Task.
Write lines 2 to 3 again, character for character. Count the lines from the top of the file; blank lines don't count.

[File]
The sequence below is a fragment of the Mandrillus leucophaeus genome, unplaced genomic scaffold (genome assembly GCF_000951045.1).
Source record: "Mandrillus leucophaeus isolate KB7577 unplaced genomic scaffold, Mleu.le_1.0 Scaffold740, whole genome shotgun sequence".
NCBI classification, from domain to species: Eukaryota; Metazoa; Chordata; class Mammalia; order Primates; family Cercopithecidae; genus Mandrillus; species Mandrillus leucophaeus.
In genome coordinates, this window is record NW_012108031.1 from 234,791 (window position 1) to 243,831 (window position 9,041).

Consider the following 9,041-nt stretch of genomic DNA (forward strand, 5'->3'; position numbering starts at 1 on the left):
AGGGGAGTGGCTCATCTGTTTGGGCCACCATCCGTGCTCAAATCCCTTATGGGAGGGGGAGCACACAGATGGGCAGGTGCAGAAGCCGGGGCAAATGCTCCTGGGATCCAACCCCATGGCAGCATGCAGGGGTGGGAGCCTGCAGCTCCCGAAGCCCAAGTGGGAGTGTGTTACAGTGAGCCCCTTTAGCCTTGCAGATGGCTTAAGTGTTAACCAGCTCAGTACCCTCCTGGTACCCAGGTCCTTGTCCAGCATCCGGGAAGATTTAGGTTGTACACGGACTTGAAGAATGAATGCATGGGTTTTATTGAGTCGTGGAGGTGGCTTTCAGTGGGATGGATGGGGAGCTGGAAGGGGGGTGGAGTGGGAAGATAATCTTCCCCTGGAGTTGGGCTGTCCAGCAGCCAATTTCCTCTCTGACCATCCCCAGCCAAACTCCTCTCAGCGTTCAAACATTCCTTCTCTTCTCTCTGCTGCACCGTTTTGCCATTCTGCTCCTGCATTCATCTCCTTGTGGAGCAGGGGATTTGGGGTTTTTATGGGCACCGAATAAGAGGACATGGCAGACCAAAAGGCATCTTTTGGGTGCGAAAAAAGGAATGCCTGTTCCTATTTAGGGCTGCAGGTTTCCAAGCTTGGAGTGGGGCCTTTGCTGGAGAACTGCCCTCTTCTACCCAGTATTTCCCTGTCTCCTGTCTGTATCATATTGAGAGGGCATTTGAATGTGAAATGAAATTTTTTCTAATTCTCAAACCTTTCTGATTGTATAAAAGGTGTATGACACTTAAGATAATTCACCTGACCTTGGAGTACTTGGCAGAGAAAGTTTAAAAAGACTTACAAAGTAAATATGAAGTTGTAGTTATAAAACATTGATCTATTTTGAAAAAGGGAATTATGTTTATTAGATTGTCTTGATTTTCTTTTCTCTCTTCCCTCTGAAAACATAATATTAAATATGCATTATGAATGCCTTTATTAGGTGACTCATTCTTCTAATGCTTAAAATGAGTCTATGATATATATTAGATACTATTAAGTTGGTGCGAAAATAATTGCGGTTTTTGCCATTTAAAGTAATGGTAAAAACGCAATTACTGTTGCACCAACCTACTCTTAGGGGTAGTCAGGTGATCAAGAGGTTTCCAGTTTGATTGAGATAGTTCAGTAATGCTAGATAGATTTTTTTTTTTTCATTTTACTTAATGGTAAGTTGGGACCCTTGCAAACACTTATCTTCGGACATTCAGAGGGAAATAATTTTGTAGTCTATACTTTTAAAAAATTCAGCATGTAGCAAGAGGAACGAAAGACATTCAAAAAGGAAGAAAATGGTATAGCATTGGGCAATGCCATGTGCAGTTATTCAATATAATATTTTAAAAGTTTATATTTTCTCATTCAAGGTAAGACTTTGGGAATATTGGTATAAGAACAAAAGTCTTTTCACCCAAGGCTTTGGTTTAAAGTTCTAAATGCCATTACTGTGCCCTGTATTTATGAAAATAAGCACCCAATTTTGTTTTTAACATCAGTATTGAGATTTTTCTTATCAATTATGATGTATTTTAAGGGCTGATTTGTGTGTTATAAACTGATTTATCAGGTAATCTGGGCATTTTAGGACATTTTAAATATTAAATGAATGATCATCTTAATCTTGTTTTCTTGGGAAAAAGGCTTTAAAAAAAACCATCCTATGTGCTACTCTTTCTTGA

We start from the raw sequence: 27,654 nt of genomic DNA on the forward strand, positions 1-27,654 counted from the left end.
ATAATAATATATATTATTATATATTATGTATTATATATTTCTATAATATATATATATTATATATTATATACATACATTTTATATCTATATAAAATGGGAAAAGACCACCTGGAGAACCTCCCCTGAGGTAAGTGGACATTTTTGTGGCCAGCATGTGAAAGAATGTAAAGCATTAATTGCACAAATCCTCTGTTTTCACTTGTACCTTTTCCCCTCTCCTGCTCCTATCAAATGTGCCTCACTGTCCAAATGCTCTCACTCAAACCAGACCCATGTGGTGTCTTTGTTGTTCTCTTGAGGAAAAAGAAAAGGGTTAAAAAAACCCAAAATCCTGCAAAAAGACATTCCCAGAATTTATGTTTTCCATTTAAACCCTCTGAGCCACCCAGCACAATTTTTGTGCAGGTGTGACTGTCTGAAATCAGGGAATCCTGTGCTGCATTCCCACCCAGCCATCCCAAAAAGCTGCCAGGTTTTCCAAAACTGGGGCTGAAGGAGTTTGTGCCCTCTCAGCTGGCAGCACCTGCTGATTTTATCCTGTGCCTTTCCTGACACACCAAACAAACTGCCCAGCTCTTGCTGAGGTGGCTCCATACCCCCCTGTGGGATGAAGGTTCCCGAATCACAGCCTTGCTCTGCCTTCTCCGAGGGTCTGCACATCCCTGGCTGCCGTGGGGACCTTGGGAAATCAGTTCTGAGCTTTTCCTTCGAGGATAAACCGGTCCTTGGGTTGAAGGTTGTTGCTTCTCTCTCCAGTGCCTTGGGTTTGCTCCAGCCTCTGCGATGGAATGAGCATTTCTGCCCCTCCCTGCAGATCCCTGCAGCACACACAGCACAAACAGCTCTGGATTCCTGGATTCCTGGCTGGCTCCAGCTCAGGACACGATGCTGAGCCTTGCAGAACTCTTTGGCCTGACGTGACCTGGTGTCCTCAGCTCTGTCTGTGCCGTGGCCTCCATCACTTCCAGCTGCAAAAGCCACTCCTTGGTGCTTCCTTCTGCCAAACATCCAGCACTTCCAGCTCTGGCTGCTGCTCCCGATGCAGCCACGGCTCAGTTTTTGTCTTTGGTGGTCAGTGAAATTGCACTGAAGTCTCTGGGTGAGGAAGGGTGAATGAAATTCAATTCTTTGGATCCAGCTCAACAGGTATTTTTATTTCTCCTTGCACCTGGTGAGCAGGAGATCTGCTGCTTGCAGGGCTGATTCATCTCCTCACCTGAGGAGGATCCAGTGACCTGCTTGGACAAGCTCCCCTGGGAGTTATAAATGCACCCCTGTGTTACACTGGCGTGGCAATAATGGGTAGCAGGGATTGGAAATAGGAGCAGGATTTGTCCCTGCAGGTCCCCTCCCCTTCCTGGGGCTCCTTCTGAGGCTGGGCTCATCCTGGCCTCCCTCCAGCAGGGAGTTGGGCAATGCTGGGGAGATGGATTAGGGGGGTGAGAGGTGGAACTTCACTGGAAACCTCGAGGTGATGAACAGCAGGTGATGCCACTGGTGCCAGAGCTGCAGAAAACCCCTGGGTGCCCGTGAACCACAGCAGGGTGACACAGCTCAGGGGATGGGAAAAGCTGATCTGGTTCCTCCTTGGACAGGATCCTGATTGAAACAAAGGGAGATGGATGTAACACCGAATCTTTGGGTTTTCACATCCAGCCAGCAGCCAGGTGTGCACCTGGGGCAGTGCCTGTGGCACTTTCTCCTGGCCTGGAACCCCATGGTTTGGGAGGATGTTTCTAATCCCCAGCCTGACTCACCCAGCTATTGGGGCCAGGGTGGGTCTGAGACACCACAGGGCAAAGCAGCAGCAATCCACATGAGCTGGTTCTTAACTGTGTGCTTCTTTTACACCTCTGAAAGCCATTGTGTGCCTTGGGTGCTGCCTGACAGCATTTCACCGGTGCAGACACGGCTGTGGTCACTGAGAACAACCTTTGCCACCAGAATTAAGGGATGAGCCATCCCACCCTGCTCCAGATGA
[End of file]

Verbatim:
Source record: "Mandrillus leucophaeus isolate KB7577 unplaced genomic scaffold, Mleu.le_1.0 Scaffold740, whole genome shotgun sequence".
NCBI classification, from domain to species: Eukaryota; Metazoa; Chordata; class Mammalia; order Primates; family Cercopithecidae; genus Mandrillus; species Mandrillus leucophaeus.